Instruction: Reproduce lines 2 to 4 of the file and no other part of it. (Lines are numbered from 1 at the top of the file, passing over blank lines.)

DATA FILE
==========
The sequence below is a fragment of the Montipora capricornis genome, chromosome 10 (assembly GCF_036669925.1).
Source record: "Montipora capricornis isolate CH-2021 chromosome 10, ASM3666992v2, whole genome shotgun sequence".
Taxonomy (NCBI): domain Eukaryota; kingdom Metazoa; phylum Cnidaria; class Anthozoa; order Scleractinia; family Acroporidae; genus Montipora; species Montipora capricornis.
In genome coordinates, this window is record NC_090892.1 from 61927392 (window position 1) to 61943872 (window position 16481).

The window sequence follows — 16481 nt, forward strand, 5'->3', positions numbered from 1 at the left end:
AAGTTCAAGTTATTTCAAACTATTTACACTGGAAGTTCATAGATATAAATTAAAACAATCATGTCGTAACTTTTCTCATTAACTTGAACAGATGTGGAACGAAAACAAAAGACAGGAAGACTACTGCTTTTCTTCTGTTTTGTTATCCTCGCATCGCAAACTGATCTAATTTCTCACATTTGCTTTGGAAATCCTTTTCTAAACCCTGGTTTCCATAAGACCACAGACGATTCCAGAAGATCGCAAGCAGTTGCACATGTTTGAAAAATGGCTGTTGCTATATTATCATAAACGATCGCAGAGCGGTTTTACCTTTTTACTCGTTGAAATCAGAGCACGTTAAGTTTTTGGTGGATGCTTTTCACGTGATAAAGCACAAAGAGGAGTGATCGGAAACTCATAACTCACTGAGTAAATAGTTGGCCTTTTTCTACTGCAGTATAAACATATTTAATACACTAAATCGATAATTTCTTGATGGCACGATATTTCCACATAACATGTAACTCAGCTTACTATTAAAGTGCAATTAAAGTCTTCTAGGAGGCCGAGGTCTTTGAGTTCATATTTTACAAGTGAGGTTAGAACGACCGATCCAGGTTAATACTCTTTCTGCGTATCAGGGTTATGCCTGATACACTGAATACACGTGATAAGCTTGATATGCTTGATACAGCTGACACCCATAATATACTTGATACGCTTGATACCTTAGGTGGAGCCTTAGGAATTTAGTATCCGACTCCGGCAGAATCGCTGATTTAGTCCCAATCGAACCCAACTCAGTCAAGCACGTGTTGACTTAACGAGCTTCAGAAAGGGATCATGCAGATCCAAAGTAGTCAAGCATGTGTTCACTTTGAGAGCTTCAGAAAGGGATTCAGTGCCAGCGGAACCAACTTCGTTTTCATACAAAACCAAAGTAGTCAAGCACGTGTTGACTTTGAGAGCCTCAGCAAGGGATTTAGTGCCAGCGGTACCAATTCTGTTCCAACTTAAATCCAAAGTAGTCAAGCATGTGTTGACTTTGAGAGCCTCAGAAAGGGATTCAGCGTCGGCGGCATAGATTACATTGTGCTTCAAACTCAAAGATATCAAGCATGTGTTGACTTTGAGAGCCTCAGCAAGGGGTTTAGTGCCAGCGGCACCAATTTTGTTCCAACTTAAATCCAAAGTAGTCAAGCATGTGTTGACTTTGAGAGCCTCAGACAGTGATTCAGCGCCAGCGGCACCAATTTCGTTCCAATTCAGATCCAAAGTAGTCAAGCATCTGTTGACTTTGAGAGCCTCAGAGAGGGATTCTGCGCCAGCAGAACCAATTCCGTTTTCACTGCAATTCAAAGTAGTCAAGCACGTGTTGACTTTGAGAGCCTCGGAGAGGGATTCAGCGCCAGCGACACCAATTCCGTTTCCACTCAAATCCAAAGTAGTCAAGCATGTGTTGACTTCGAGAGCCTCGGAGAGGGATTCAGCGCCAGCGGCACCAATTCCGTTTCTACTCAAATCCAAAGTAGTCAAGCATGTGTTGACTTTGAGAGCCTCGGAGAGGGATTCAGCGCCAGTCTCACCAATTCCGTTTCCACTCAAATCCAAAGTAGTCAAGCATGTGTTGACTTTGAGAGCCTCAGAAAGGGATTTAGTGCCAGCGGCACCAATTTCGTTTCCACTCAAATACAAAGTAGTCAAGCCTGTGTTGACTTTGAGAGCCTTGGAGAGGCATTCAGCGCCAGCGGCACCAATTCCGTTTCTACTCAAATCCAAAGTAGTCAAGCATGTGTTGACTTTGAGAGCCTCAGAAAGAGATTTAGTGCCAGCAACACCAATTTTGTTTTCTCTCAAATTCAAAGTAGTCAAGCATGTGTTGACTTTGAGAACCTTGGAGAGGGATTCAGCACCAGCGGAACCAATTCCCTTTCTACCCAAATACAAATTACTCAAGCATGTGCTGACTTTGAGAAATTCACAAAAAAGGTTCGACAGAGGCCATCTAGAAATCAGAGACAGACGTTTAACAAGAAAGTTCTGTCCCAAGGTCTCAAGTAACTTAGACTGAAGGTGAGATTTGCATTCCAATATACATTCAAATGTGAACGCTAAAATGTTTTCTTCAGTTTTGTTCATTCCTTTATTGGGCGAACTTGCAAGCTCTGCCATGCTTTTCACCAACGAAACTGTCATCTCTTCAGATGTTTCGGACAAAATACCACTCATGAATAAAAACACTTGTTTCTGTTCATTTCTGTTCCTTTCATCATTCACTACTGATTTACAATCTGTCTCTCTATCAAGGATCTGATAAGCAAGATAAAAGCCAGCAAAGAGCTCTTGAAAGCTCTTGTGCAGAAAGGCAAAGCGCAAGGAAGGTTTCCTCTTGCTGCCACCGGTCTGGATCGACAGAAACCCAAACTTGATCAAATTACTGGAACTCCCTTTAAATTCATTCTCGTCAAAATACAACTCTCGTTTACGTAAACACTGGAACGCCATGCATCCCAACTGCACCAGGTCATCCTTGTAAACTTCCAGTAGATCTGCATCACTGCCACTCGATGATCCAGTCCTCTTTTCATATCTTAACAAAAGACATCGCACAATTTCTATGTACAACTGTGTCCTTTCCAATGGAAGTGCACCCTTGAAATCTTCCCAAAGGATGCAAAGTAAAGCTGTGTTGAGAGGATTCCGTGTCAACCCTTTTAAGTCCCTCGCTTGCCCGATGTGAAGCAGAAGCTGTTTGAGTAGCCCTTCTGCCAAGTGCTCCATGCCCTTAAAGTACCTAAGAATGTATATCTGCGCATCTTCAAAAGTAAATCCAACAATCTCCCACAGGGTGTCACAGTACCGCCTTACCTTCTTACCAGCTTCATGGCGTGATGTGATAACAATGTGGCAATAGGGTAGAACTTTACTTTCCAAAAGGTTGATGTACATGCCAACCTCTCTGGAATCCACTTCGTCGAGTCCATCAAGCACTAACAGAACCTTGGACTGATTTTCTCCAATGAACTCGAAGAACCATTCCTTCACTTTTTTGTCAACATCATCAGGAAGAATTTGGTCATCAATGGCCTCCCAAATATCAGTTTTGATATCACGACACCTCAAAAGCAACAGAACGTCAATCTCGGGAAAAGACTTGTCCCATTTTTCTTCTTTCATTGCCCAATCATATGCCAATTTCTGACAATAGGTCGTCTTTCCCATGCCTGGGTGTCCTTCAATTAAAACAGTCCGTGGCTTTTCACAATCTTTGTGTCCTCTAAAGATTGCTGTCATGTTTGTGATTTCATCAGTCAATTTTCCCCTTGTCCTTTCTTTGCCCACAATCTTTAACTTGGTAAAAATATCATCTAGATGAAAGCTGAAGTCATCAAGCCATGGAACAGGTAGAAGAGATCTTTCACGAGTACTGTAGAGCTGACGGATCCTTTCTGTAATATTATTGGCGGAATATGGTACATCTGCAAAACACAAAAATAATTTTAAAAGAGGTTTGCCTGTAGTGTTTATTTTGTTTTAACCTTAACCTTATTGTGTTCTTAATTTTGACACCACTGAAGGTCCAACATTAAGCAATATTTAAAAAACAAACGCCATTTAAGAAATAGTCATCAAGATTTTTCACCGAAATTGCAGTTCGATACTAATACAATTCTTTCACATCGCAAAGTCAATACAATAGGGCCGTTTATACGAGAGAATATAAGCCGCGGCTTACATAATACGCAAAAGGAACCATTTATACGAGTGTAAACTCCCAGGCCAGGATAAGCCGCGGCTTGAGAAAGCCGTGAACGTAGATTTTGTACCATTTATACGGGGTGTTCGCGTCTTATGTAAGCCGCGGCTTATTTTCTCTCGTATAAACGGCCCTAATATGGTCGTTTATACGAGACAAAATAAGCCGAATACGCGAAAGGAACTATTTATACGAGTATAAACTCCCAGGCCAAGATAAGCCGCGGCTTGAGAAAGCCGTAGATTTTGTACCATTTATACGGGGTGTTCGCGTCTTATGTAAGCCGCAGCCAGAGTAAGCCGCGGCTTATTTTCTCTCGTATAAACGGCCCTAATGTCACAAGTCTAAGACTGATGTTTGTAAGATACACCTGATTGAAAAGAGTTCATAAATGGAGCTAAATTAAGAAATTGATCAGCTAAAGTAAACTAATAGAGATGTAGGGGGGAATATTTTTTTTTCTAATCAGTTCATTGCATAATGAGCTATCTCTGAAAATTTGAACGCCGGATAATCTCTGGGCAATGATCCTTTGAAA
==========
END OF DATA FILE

Source record: "Montipora capricornis isolate CH-2021 chromosome 10, ASM3666992v2, whole genome shotgun sequence".
Taxonomy (NCBI): domain Eukaryota; kingdom Metazoa; phylum Cnidaria; class Anthozoa; order Scleractinia; family Acroporidae; genus Montipora; species Montipora capricornis.
In genome coordinates, this window is record NC_090892.1 from 61927392 (window position 1) to 61943872 (window position 16481).